Little Rock, AR — Cops, as the Free Thought Project reports on a regular basis, are extremely quick to escalating force. From baton blows to trigger pulls, American cops love to dish out the violence with extreme prejudice. There is another form of violence police use that doesn’t get mentioned as much but is just as deadly. It is called the Precision Immobilization Technique (PIT) maneuver and a pregnant woman in Arkansas, Nicole Harper sought to change police policy after a cop used a PIT maneuver on her after accusing her of speeding — a traffic ticket.
This month, her attempts to influence policy were successful, though the cop involved in her near-death experience will remain on the job. The taxpayers will be held liable instead.
“We are extremely pleased that we were able to secure the policy changes and updated guidelines pertaining to the use of PIT maneuvers which was the primary goal of this case and will help protect all Arkansans moving forward,” attorney Andrew Norwood said. “While Mrs. Harper will undoubtedly need time to recover from the psychological trauma she suffered after the PIT maneuver in question, she is excited to close this chapter of her life and focus more on her family.”
In July of 2020, Nicole Harper was driving home on the interstate when Senior Cpl. Rodney Dunn accused her of driving fast and targeted her for revenue collection.
Not wanting to pull over on a dark highway, Harper, who was pregnant with her daughter at the time, tried to drive to a well lit spot to be extorted. Harper put on her hazard lights, pulled into the right lane and slowed down to look for a well lit area to stop.
Harper failing to immediately prostrate herself before the state to receive her promise of extortion, however, seemingly enraged the Arkansas state trooper. That’s when Dunn decided it was time to perform a PIT maneuver on the pregnant woman which caused her car to roll end over end before crashing into a concrete barrier at 60 mph.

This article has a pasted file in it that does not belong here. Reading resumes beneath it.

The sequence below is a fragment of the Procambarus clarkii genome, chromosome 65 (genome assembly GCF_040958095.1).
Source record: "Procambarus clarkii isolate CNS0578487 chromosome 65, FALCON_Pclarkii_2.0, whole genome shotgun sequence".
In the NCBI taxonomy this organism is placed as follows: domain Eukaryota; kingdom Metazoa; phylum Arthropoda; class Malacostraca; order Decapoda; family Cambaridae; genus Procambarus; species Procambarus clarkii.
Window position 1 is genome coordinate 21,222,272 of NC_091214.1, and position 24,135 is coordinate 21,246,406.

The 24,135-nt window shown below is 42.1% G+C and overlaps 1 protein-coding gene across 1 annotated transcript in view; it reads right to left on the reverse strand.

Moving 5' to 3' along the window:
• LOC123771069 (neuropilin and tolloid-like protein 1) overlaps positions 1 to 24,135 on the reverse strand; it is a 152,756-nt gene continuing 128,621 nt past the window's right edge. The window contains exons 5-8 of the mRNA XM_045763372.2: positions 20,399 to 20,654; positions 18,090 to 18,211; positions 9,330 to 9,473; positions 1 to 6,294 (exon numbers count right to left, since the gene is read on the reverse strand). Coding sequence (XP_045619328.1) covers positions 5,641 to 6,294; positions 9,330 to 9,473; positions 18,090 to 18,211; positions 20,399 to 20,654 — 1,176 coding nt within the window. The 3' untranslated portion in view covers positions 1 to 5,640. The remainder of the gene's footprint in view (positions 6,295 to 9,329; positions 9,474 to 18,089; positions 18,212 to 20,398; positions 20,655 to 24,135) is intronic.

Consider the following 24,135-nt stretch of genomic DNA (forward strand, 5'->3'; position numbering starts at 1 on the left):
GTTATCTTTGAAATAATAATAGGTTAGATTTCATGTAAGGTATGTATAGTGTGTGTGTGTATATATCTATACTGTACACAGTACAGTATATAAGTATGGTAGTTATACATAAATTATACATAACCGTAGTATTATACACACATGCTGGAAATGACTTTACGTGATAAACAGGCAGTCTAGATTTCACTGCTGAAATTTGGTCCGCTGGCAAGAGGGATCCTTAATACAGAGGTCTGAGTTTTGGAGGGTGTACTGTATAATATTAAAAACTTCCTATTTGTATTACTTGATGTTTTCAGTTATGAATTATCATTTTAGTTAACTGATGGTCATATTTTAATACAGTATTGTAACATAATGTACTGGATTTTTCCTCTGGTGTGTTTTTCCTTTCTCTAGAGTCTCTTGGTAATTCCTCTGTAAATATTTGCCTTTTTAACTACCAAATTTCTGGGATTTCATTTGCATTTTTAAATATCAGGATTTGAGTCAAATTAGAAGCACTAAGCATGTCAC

“In my head I was going to lose the baby,” Harper told FOX 16 at the time.
The trooper’s body camera recorded the conversation after the deadly maneuver.
“Why didn’t you stop?” Dunn questioned.
“Because I didn’t feel it was safe,” Harper said.
Dunn responded, “well this is where you ended up.”
“I thought it would be safe to wait until the exit,” Harper said,
“No ma’am, you pull over when law enforcement stops you,” the trooper stated.
“We don’t anticipate vehicles rolling over nor do we want that to happen,” Dunn said, adding, “all you had to do was slow down and stop.”
“I did slow down, I turned on my hazards, I thought I was doing the right thing,” Harper said.
Harper explained that the exit at which she intended to stop was less than a half mile down the road.
Harper went on to file the lawsuit mentioned above against the Arkansas State Police accusing the trooper of using negligent and excessive force by conducting the PIT maneuver.
The lawsuit stated and the video illustrates that Harper had slowed down and indicated that she was going to stop but the trooper escalated to deadly force anyway.
“I feel like I had heard that’s what you do, you slow down, you put your flashers on and you drive to a safe place,” Harper told FOX 16, and it turns out, according to the State Police’s own textbook — that is exactly what you are supposed to do.
According to State Police’s “Driver License Study Guide,” under “What to do When You Are Stopped” section, the first instruction says to use, “emergency flashers to indicate to the officer that you are seeking a safe place to stop.”
This is exactly what Harper did and she was nearly killed for it.
FOX 16 reports:
PITs are becoming more common with State Police. Recent FOX 16 Investigates uncovered State Police attempted or used pits on at least 144 drivers last year. That’s almost double compared to the year before. In 2020 at least three people were killed during PITs, one was a passenger.
“What was done to Ms. Harper was deadly force,” Harper’s lawyer Andrew Norwood said, noting they intend to change to policy on when cops use PIT maneuvers.
“There was a less dangerous and more safe avenue that could have been taken before flipping her vehicle and making it bounce off a concrete barrier going 60 miles an hour,” Norwood said, and he is right.
What this incident illustrates is the lengths to which cops will go to extort citizens over traffic violations. If a cop claims you made some arbitrary and victimless infraction, that cop will extort you. If you refuse to be immediately extorted, that cop will try to kill you.
Just months after Harper’s near-death experience, police used a PIT maneuver on a car in Georgia, knowing there were children inside. When the car flipped, a 12-year-old boy in the backseat was killed.